The Episcopal Diocese of San Joaquin held a wonderful celebration yesterday and all went very, very well. We seated our newest provisional Bishop Chet Talton and had a chance to celebrate the ministry of Bishop Jerry Lamb.
There was one bit of work that did indeed throw some of us for a loop. Well, not a loop, but we were taken aback by the attitude of some of our fellow delegates. Alas, I get ahead of myself.
The bit of work we needed to do had to do with the reconstitution of our deaneries. We have historically had four deaneries in our diocese but as of now we have reduced to three. In that process we have restructured and are now electing a chair and a vice chair that is either lay of clergy (but not both). These two offices will serve on the diocesan council. The deaneries are supposed to revitalize our diocesan life and so are now required to meet (at least) 4 times a year. We are working on a lot of functions and activities but we came to a fork in the road and need to vote on an issue that I thought was a "no-brainer". The issue was voting rights at the deanery level. Again, historically on delegates have been allowed to vote on issues within the deanery and someone thought it was time for a change. The resolution on the floor was to permit all members in good standing that were present at the meeting of the deanery. WOW! You would have thought we had just taken someones pocketbook and would not give it back! There was a hue and cry about -- guess what? privilege, yep, privilege. Those who were delegates wanted to maintain their elite status and not permit anyone other than an officially elected delegate be allowed to vote.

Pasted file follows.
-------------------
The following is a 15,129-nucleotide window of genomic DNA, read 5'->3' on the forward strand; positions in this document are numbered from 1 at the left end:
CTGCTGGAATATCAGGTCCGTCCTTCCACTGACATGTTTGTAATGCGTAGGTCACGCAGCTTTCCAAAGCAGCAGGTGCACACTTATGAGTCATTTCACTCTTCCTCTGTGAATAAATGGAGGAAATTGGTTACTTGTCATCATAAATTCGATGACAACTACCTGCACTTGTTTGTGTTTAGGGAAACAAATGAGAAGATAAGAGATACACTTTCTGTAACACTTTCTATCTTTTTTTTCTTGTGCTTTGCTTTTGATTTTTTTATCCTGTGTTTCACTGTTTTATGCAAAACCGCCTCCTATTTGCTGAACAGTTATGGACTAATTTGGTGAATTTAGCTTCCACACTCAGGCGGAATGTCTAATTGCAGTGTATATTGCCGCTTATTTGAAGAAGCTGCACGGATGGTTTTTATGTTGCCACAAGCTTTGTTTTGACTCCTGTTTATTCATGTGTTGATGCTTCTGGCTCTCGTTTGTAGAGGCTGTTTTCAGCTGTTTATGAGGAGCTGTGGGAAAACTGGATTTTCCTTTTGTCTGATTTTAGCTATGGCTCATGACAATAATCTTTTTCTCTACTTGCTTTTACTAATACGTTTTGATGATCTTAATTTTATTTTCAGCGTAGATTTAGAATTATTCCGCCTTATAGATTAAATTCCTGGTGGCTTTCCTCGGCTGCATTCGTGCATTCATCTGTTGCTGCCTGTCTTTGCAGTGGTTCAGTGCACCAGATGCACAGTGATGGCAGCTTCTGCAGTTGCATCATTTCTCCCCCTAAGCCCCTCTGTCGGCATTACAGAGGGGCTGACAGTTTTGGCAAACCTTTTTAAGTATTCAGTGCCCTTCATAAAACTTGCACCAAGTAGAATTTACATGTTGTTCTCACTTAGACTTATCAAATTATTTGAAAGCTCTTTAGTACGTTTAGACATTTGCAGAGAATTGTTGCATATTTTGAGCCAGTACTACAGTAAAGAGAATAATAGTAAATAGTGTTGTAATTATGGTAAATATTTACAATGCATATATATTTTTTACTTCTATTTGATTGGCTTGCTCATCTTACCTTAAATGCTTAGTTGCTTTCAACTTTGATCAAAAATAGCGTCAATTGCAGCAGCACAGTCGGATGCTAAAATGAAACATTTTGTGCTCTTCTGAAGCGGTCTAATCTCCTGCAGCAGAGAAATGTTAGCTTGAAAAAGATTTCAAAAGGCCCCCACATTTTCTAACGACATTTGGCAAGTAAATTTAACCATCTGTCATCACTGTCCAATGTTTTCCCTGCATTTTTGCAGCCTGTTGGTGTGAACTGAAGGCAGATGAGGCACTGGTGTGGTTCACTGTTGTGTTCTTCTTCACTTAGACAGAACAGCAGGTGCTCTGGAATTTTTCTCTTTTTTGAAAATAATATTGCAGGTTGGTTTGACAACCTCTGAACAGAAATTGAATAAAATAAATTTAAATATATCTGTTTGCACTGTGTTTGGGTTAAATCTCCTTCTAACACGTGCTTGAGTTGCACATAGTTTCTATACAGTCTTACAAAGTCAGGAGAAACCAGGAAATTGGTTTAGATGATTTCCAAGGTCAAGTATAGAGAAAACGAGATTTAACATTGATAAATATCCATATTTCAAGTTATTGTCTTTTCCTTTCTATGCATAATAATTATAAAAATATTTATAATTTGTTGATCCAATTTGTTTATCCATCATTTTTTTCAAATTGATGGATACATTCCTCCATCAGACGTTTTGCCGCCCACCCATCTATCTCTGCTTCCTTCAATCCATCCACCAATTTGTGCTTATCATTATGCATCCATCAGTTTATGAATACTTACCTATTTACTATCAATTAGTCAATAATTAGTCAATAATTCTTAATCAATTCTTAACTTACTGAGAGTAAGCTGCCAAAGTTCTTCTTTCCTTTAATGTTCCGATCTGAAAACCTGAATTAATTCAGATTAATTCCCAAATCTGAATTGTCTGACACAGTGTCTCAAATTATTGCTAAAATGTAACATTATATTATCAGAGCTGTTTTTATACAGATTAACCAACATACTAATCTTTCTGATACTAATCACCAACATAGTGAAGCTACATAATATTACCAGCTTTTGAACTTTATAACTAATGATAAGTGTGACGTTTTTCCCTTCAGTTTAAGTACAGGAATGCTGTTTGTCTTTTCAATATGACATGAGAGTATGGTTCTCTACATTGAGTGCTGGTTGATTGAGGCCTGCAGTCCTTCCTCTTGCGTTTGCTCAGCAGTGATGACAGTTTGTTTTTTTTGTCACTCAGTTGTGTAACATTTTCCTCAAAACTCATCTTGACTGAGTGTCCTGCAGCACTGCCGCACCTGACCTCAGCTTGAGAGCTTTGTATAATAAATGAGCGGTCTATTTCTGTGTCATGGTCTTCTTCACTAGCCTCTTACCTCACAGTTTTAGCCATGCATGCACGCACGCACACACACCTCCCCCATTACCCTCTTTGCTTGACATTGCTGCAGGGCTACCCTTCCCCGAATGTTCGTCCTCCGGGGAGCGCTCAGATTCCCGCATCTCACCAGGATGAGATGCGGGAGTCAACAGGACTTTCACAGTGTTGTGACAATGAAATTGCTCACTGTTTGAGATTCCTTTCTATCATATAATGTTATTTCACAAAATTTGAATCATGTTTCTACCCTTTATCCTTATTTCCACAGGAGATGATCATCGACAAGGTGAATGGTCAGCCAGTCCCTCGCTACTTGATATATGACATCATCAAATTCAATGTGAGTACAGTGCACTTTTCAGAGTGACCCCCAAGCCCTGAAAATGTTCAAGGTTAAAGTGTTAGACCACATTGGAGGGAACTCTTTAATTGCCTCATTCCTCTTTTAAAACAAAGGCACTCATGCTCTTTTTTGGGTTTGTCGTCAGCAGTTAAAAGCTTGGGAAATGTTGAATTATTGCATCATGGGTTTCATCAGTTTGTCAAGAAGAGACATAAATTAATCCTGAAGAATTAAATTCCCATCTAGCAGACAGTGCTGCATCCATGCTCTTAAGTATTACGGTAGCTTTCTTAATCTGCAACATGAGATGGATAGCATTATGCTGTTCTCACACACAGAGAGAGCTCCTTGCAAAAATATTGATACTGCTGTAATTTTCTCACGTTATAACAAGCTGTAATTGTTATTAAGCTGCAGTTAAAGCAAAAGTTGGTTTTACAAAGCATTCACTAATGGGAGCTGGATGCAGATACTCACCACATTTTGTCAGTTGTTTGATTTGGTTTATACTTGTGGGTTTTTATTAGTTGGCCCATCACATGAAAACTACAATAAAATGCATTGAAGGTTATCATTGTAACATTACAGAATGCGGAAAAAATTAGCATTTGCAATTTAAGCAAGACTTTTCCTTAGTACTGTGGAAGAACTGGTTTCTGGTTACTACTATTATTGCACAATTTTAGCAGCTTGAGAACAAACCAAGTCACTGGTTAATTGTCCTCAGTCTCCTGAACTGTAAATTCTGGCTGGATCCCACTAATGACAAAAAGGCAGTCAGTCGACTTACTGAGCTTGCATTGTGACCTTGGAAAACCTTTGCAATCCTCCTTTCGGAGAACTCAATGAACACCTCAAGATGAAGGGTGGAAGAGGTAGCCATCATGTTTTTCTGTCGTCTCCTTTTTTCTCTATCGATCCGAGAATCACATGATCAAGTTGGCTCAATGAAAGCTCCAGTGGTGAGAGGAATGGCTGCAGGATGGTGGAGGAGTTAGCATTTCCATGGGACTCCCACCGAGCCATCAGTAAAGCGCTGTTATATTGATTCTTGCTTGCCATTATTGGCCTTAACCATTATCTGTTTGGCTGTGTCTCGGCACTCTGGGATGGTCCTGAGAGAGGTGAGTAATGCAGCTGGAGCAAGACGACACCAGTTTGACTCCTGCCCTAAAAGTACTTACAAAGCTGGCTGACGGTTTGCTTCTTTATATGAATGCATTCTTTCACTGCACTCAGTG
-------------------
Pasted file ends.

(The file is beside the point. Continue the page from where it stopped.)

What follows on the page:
Now, here are some issues I found persuasive. First, we want as many persons to be involved as possible and in order to get them to a deanery meeting what better way (in fact what other carrot is there) than the vote? AND< what is so all fired important and so all fired secret that ONLY delegates to convention should vote? I do not think anything that happens at our deanery levels warrants on exclusivity provision. The simple fact is that if the diocese of San Joaquin had continued to hold deanery meetings where everyone was invited and involved the likelihood of breaking away would have been diminished. Not eliminated but diminished.
Second, we, the Episcopal Church, needs more laity input and more laity control and this is a good start. Maybe some would say it is only a "bone thrown to appease" but we have to start somewhere.
Third, it was apparent that many of our laity had not learned the lessons currently being taught under the guise of exclusivity. Furthermore, we need to not trust our fate to a few when we can shine the light of day on these types of issues.
The resolution passed. Anyone who wishes to attend and takes the time to be involved can and will vote on whatever issues are presented at that time. But, the vote was 16 to 8. While the majority clearly ruled the minority voice clerly indicated there is still much work to do, even here in the Episcopal Diocese of San Joaquin.